All Links Will Open In New Window
Bankers have a history of committing fraud, especially over the past decade. Yet not one top executive-level banker has been personally punished. In fact, none have even lost their job. They just dip into the banks' coffers for a "get-out-of-jail-free" card (multi-million / multi-billion dollar check drawn on the bank) and present it to the government. Then it's back to business as usual.
Not until we make the punishment strong enough for those in the No. 1 executive position at our nations' banks will this kind of bank robbery cease. When a John Stumpf (Wells Fargo), Dick Kovacevich (Wells Fargo), Lloyd Blankfein (Goldman Sachs), Henry Paulson (Goldman Sachs), Brian Moynihan (BofA), Ken Lewis (BofA), Vikram Pandit (Citigroup), Jamie Dimon (JP Morgan), John Mack (Morgan Stanley) or John Thain (Merrill Lunch) is sentenced to a lengthy jail sentence along with an extremely large personal fine, things will begin to change very quickly.
Our Governments' Attitude:
- State AGs: All The Banks Committed Major Crimes, But We're Going To Settle Anyway
- Obama's SEC Asks Big Banks To Sign 'Never-Do-It-Again' Pledges, After Banks Repeatedly Broke Past Promises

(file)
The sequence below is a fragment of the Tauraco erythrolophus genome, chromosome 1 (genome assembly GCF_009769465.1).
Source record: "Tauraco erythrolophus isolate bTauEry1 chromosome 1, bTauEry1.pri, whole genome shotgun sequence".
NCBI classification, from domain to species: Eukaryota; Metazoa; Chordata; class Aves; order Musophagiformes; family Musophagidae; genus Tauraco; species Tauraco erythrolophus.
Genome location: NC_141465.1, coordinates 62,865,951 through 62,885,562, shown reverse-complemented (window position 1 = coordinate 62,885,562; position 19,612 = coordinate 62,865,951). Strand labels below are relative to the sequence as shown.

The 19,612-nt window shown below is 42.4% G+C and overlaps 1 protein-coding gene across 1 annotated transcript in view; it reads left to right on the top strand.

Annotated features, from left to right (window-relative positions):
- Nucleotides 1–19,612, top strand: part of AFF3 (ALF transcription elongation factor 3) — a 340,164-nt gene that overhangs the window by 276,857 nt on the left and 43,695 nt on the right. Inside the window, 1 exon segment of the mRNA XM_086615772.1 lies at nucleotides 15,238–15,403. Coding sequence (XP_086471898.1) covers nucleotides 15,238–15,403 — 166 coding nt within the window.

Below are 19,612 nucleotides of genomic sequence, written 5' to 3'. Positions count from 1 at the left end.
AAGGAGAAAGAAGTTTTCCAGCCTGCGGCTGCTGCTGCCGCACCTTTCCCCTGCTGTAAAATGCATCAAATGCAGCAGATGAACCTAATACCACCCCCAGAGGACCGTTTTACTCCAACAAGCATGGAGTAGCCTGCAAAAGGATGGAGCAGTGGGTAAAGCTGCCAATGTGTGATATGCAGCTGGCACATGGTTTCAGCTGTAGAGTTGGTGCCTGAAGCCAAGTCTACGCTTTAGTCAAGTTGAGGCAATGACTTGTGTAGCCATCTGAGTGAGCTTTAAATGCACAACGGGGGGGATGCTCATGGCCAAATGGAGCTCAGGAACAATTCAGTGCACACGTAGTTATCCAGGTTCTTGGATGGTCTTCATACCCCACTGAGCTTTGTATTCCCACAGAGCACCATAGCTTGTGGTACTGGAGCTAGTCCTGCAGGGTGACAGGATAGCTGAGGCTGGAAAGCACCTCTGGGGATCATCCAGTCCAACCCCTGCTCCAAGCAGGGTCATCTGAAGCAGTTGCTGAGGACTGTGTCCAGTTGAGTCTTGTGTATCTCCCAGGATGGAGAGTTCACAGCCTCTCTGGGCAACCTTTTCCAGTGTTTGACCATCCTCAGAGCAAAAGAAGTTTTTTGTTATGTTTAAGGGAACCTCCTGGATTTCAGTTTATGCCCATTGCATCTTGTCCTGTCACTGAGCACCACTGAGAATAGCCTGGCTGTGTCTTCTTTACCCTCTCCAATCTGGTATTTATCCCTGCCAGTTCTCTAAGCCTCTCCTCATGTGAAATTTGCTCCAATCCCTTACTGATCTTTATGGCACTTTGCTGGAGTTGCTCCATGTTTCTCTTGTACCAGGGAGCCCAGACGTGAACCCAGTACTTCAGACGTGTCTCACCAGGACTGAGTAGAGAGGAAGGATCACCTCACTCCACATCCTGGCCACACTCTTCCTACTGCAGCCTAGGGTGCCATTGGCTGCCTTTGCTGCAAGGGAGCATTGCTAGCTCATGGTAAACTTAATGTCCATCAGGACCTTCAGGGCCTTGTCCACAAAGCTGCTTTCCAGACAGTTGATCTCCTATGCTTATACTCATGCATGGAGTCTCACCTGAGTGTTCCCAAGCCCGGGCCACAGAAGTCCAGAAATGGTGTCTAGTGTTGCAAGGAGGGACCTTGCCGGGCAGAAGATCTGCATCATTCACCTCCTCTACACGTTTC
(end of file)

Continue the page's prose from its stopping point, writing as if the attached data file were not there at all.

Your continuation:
Wall Street banks made a bundle on securitized subprime mortgages until the bubble began to burst in 2007 inflicting devastating harm on average people around the world. Yet, despite government rhetoric to the contrary, the key culprits have escaped punishment.
The "Punishments" for the Crimes:
- Record fines: 'New normal' for banking business?
- HSBC pays out a record $1.92 billion to U.S. authorities to settle money laundering accusations -- activities which have allegedly occurred with drug cartels in Mexico and terror-linked groups in Saudi Arabia.
- Standard Chartered was levied $667 million for violating U.S. sanctions on transactions with Iran, Burma, Libya and Sudan.
- ING Group was charged for covering up fund transfers in violation of U.S. sanctions against Cuba and Iran: $619 million.
- Swiss banking giant Credit Suisse was penalized for allowing clients in Iran, Libya, Sudan, Myanmar and Cuba to conduct financial transactions: $536 million.
- Barclays Banking Group faced the fine for rigging the Californian electricity market in November 2012: $470 million.
- Barclays was charged for manipulating bank Libor rates in June 2012: $450 million.
- Allowing Iranian and Sudanese clients access to the U.S. banking system cost Lloyds TSB Group the hefty sum in January 2009: $350 million.
- Bank of America was fined in February 2012 for charging discriminatory lending rates to African American and Latino borrowers: $335 million.
- Barclays was fined earlier in August 2010 for allowing client payments from Cuba and Sudan: $298 million.
- JPMorgan Chase was levied for problems in its mortgage servicing business: $275 million.
- The Royal Bank of Scotland was forced to pay the amount in June 2012 for manipulating bank Libor rates: $233 million.
- Ally Financial, based at the Renaissance Center in Detroit, Michigan, was also charged in February 2012 for problems in mortgage servicing business: $207 million.
Oh, WOW! The SEC is now demanding that companies admit wrongdoing. Can we now simply demand that armed bank robbers "admit wrongdoing", then let them walk free?!?